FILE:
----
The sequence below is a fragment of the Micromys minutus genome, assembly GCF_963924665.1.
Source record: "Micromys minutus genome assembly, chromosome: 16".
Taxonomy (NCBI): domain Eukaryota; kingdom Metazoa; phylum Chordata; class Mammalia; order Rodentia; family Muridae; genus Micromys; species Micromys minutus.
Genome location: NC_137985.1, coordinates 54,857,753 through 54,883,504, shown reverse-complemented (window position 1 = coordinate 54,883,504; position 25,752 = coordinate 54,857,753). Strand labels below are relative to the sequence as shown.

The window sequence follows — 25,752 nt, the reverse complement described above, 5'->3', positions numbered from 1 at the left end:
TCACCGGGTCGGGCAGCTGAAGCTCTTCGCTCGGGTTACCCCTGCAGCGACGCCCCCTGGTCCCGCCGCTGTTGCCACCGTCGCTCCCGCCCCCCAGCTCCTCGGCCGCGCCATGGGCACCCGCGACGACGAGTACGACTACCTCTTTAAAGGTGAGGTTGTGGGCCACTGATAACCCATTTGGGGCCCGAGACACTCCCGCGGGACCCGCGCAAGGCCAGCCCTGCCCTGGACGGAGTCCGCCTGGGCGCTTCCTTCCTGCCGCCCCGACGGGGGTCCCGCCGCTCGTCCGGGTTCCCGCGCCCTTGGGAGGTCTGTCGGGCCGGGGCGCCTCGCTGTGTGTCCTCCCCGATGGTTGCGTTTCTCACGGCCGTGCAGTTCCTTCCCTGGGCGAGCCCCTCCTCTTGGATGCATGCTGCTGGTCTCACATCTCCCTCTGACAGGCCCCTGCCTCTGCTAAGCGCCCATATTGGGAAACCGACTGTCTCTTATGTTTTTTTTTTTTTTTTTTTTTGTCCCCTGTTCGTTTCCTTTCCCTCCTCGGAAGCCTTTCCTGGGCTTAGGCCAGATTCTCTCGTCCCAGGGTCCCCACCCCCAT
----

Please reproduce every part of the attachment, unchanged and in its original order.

The sequence below is a fragment of the Micromys minutus genome, assembly GCF_963924665.1.
Source record: "Micromys minutus genome assembly, chromosome: 16".
Taxonomy (NCBI): domain Eukaryota; kingdom Metazoa; phylum Chordata; class Mammalia; order Rodentia; family Muridae; genus Micromys; species Micromys minutus.
Genome location: NC_137985.1, coordinates 54,857,753 through 54,883,504, shown reverse-complemented (window position 1 = coordinate 54,883,504; position 25,752 = coordinate 54,857,753). Strand labels below are relative to the sequence as shown.

The window sequence follows — 25,752 nt, the reverse complement described above, 5'->3', positions numbered from 1 at the left end:
TCACCGGGTCGGGCAGCTGAAGCTCTTCGCTCGGGTTACCCCTGCAGCGACGCCCCCTGGTCCCGCCGCTGTTGCCACCGTCGCTCCCGCCCCCCAGCTCCTCGGCCGCGCCATGGGCACCCGCGACGACGAGTACGACTACCTCTTTAAAGGTGAGGTTGTGGGCCACTGATAACCCATTTGGGGCCCGAGACACTCCCGCGGGACCCGCGCAAGGCCAGCCCTGCCCTGGACGGAGTCCGCCTGGGCGCTTCCTTCCTGCCGCCCCGACGGGGGTCCCGCCGCTCGTCCGGGTTCCCGCGCCCTTGGGAGGTCTGTCGGGCCGGGGCGCCTCGCTGTGTGTCCTCCCCGATGGTTGCGTTTCTCACGGCCGTGCAGTTCCTTCCCTGGGCGAGCCCCTCCTCTTGGATGCATGCTGCTGGTCTCACATCTCCCTCTGACAGGCCCCTGCCTCTGCTAAGCGCCCATATTGGGAAACCGACTGTCTCTTATGTTTTTTTTTTTTTTTTTTTTTGTCCCCTGTTCGTTTCCTTTCCCTCCTCGGAAGCCTTTCCTGGGCTTAGGCCAGATTCTCTCGTCCCAGGGTCCCCACCCCCAT